How Much are Teachers Being Paid?
August 9, 1999
Higher pay for teachers is a priority and perennial issue for teachers unions. But experts say that such an action alone will not solve the nation's education problems. So many other factors are involved: class size, curriculum, early childhood learning, bureaucracy in the education process, lack of competition for public schools, discipline, homework and so forth.
- Average starting pay for public school teachers nationwide is $25,735 -- ranging from $19,146 in North Dakota to $33,162 in Alaska.
- The average salary for teachers nationwide is $39,347.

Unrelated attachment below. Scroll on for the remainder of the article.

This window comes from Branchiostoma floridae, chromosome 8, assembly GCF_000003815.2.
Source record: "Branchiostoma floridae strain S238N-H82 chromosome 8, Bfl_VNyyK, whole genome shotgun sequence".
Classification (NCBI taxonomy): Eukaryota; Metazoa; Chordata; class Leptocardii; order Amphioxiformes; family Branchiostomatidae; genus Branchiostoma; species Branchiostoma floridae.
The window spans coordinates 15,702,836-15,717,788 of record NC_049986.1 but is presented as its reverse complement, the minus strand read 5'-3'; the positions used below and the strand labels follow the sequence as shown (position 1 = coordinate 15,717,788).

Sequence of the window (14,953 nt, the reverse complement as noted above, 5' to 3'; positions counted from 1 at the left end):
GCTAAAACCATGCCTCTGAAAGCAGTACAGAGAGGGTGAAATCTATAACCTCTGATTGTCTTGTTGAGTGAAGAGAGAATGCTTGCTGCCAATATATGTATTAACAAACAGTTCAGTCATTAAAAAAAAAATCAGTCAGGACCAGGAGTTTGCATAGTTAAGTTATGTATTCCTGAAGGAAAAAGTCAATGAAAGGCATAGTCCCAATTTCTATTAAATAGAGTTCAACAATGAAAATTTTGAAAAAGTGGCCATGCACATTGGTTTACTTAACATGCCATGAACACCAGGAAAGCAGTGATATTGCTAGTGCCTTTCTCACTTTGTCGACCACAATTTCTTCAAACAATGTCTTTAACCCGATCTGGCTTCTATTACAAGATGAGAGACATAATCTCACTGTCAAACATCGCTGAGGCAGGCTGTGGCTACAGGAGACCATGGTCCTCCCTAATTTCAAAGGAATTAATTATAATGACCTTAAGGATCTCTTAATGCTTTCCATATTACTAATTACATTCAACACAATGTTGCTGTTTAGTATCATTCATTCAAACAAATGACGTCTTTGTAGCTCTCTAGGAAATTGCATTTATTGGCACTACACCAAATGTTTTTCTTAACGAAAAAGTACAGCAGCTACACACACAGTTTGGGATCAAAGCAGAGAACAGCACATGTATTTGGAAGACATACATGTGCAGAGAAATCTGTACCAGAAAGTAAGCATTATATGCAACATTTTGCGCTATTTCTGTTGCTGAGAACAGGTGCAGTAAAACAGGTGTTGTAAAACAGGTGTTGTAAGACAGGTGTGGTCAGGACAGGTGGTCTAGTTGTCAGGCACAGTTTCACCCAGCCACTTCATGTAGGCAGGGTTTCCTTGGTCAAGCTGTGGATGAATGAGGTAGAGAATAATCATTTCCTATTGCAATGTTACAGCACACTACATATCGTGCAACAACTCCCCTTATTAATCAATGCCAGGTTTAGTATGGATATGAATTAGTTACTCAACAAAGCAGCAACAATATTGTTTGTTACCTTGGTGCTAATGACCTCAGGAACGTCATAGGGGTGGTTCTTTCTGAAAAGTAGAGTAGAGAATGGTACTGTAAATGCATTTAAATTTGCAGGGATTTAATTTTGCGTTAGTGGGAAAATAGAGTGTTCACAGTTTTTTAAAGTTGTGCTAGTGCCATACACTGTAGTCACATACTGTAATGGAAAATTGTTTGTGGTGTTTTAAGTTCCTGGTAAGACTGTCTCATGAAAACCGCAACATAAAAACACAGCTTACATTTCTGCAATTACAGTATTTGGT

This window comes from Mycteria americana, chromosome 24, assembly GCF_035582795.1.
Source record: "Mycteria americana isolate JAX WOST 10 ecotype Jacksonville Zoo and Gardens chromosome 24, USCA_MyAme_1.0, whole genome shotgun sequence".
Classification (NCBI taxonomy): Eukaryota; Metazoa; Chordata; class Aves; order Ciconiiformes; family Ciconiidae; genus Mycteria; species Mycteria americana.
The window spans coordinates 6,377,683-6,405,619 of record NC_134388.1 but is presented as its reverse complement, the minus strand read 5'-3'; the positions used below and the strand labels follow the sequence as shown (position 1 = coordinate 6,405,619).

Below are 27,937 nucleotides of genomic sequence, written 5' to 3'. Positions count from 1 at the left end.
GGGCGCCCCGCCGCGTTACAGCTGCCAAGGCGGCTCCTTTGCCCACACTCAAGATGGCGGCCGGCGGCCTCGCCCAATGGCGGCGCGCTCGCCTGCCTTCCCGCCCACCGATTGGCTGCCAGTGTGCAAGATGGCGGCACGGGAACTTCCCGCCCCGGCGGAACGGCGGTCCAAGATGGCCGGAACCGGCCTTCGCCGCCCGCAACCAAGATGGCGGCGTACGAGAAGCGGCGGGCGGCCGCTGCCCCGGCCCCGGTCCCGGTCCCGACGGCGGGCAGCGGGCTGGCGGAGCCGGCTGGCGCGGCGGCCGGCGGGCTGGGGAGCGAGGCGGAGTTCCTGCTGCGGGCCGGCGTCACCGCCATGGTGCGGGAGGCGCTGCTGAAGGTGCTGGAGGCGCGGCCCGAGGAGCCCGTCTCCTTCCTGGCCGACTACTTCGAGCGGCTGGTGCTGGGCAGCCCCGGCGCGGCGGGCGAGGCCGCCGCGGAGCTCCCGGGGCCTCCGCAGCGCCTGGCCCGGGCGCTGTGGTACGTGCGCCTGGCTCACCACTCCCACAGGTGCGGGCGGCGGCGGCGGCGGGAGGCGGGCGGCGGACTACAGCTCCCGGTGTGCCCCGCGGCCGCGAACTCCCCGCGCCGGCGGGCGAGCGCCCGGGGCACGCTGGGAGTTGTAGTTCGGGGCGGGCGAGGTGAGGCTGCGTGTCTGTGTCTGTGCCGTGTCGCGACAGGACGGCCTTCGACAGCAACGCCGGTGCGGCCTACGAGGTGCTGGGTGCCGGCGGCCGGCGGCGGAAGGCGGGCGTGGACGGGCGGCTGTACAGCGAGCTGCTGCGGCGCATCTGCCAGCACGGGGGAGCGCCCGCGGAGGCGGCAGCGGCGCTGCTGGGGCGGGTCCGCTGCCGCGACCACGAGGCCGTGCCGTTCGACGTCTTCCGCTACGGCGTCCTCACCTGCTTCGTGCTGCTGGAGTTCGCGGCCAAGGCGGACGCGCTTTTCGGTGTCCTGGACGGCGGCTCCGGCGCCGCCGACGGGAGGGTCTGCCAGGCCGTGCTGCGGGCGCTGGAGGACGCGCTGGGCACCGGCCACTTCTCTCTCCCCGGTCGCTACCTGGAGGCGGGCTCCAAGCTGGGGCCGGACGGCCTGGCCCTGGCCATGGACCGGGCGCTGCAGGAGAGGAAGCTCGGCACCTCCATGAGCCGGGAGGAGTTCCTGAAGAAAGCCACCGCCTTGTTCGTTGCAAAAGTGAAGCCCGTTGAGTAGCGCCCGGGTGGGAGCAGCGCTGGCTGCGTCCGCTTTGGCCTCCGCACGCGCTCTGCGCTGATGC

- However, the most experienced teachers in some affluent suburbs make more than $90,000 a year.
By comparison, the average annual salary for attorneys in 1998 was $71,530: for engineers, $64,489: for systems analysts, $63,072; and for accountants, $45,919.
The figures are from the American Federation of Teachers.
As for private schools, the pay is often less than public school teachers get -- but the students there often outperform children sent to public schools. At the nation's Catholic schools, pay averaged $22,000 last year -- 45 percent below the public school average. At other private schools, teachers averaged about $35,000 -- 11 percent below public school levels.
Source: Steven Greenhouse, "Adding Up the Impact of Raising Salaries," New York Times, August 8, 1999.
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